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Standards Aid Reliability

Mon, 06/29/2009 - 9:28am

By Bob Karschnia, Vice President of Wireless, Emerson Process Management

One of the first questions asked by potential wireless device users is, “How reliable are they?” The answer, “Transfer reliability is greater than 99 percent,” is acceptable for some; others may ask, “How can you make that claim?” or “Can I expect to achieve that level of reliability?” Reliability is the most important factor in adopting any new technology. But wireless is no longer new. Frequently, measurement devices with attached transmitters are employed as monitors in remote or hard-to-reach locations. Emerson’s Smart Wireless has proven its mettle in such applications.

For example, one chemicals manufacturer became an early wireless innovator when it placed temperature transmitters atop railcars to monitor for dangerously high internal temperatures. Wireless was the only viable solution, other than workers climbing onto cars to record temperatures, which was both time-consuming and a safety hazard. Transmissions from wireless devices were much more frequent, and their quality was unaffected by railcar location in the plant—even when a car was being moved. Reliability was 100 percent.

This and other successful wireless applications in various industries motivated the HART® Communication Foundation to adopt a wireless standard in 2007 that incorporated the basics of self-organizing wireless mesh technology. The WirelessHART™ standard uses IEEE 802.15.4-compatible radio signals operating in the 2.4-GHz industrial radio band. This technology has proven effective in field trials and plant installations worldwide, and it is still the only industry-recognized standard for wireless.
WirelessHART simply adds another reliable way to communicate, so instrument technicians familiar with HART can more easily understand wireless instrumentation or work with field networks. It also helps overcome the main limitation of wireless—line-of-sight—and uses several built-in features (like redundant routing, channel hopping and time-synchronized communication) to ensure reliable communications in plant environments.

Multiple paths of communication are typical of wireless mesh networks, so if one device fails or is blocked, another path can be taken. Each device on the network can also serve as a router for messages from other devices, so a given transmitter is not required to communicate directly to the gateway: Its messages can be forwarded through another device. Even though the maximum distance for one transmission is about 200 m, total distance can be much longer if data is relayed through intermediate devices, while redundant communication routes increase reliability. As with the Internet, if a message is unable to reach its destination, it automatically reroutes to follow a risk-free corridor without data loss.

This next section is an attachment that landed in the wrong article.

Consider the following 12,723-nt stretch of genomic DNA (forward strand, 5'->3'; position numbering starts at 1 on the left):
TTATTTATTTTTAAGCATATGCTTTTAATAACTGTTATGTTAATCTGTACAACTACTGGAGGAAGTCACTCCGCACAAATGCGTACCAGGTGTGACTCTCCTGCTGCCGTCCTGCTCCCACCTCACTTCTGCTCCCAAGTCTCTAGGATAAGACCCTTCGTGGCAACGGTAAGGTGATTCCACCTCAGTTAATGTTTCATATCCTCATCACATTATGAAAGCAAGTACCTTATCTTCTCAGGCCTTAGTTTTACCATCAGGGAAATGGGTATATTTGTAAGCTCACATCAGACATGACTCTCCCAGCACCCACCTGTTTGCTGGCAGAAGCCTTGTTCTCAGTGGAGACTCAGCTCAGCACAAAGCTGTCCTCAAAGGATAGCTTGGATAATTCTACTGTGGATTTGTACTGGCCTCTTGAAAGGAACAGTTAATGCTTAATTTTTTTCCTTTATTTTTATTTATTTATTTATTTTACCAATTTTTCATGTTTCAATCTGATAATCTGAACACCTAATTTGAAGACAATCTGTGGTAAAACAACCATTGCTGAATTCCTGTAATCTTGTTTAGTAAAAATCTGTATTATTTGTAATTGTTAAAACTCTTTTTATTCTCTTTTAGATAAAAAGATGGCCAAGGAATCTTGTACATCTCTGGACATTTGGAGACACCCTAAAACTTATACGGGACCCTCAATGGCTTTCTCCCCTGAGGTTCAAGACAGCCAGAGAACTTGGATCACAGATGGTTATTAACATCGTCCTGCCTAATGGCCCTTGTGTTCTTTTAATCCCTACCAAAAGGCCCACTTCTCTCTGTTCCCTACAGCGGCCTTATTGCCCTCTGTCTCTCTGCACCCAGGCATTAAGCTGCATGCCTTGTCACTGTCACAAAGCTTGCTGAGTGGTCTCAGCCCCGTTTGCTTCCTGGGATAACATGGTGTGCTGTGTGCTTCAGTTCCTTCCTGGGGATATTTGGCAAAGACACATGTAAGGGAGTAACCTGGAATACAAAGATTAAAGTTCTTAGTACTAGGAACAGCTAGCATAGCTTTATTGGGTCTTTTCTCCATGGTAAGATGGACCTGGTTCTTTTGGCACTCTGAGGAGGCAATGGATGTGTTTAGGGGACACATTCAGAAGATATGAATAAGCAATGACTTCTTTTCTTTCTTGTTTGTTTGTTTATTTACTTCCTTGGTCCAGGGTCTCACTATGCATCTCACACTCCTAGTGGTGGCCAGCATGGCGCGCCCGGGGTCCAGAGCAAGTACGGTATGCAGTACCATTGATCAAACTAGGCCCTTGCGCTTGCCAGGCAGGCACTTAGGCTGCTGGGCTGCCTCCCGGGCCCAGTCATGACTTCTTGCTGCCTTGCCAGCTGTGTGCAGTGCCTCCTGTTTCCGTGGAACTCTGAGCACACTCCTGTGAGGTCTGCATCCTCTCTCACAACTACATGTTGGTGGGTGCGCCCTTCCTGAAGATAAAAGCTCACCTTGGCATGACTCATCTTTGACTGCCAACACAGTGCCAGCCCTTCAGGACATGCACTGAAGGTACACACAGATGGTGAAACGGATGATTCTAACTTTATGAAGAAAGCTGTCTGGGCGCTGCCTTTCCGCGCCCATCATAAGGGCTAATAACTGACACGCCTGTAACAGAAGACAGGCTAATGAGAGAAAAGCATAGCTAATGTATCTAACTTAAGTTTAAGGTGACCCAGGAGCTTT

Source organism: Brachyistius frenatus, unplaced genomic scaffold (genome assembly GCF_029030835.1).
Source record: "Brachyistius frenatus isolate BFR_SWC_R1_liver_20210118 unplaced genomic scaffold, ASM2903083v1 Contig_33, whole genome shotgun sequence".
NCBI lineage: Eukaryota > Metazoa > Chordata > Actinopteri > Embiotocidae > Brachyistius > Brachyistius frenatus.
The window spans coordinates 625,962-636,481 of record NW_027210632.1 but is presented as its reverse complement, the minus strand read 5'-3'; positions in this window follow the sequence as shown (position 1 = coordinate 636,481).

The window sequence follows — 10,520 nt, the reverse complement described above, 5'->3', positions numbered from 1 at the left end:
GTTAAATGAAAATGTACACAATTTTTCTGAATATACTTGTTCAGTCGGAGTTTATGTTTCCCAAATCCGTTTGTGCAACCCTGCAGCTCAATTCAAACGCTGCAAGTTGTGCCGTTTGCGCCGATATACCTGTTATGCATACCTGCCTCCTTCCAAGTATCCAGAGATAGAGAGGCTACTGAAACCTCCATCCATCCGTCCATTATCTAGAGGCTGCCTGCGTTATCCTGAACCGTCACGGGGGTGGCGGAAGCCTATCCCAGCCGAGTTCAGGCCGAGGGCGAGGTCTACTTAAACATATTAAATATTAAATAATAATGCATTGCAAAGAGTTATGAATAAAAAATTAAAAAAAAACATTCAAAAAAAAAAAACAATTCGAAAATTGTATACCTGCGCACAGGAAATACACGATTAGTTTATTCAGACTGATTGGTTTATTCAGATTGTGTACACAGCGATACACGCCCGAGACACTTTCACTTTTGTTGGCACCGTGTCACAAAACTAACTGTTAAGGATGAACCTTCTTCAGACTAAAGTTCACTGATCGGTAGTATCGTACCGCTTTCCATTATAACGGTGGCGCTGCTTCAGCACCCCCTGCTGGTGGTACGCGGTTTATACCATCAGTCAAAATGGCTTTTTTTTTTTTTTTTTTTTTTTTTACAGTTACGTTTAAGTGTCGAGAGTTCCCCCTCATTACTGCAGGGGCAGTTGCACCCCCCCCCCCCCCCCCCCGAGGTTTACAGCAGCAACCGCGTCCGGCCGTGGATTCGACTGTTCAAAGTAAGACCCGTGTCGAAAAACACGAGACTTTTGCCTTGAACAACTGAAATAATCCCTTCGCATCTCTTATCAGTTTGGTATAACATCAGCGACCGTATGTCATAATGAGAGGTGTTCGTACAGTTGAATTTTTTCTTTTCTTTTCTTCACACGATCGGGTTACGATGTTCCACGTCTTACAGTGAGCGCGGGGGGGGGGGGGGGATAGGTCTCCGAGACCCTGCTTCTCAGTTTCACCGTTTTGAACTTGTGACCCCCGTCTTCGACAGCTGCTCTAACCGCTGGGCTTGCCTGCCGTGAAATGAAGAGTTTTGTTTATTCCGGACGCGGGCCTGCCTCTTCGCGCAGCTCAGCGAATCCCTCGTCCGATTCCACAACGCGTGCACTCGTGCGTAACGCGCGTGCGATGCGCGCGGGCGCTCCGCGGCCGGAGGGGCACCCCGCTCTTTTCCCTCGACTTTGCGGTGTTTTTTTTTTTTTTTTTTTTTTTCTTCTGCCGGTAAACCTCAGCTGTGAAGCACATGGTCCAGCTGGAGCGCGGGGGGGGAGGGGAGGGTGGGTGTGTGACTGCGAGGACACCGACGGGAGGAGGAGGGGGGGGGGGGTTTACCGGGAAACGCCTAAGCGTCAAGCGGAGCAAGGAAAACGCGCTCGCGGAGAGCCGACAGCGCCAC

A device called the network manager configures the network by scheduling communications between devices, managing message routes and monitoring transmission integrity. Generally integrated into the gateway, the network manager determines the redundant routes for greatest reliability, no matter the obstacles between each transmitting device and the gateway. Repeaters, which are not measuring devices, may be installed at certain locations throughout dense plants to facilitate message routing. The mesh design also makes adding or moving devices easier. There was no problem transferring devices at the aforementioned plant, and as long as a device remains within range of the network, it can communicate.

This was additionally well-demonstrated at an Australian chemical terminal where eight wireless temperature transmitters were strung along a 900-m (L), 8-in. heat-traced pipeline used for unloading bitumen. Wireless was selected for its reliability in ensuring that the electric heaters were operating properly. If a heater were to fail, a cold spot could form, causing the bitumen to solidify. Immediate notification when the temperature in one segment began to drop enabled operators to act quickly to prevent plugging.

An electronic technique called channel hopping or “frequency diversity” also aids reliability. If an assigned frequency is jammed, or compromised by noise or other interferences, the wireless transmitter senses the problem and automatically hops to another channel. Conveniently, the IEEE 802.15.4 radio standard defines 16 channels to be used for wireless transmissions. All network transmissions are synchronized in a pre-determined window of time. These fixed time slots enable the network manager to create and operate the network for any application without user intervention, and new devices can be added without further human input.

Wireless devices, which are battery-powered, may operate on a one-minute schedule, remaining at rest most of the time and coming to life just long enough to transmit an update. This can be done more often if required, yet with a corresponding reduction in expected battery life. This is a distinguishing characteristic between wired and battery-powered devices (that additionally provide an estimate of remaining power life, so replacements can be scheduled accordingly). While wired instruments send a constant stream of real-time data, wireless devices send intermittently.

The self-organizing mesh network is an important contribution to process operations, in part because of its inherent reliability. For this reason, in addition to the well-known economic advantages, we believe that within five years, you will see plants in which 20 percent of the signals are WirelessHART.


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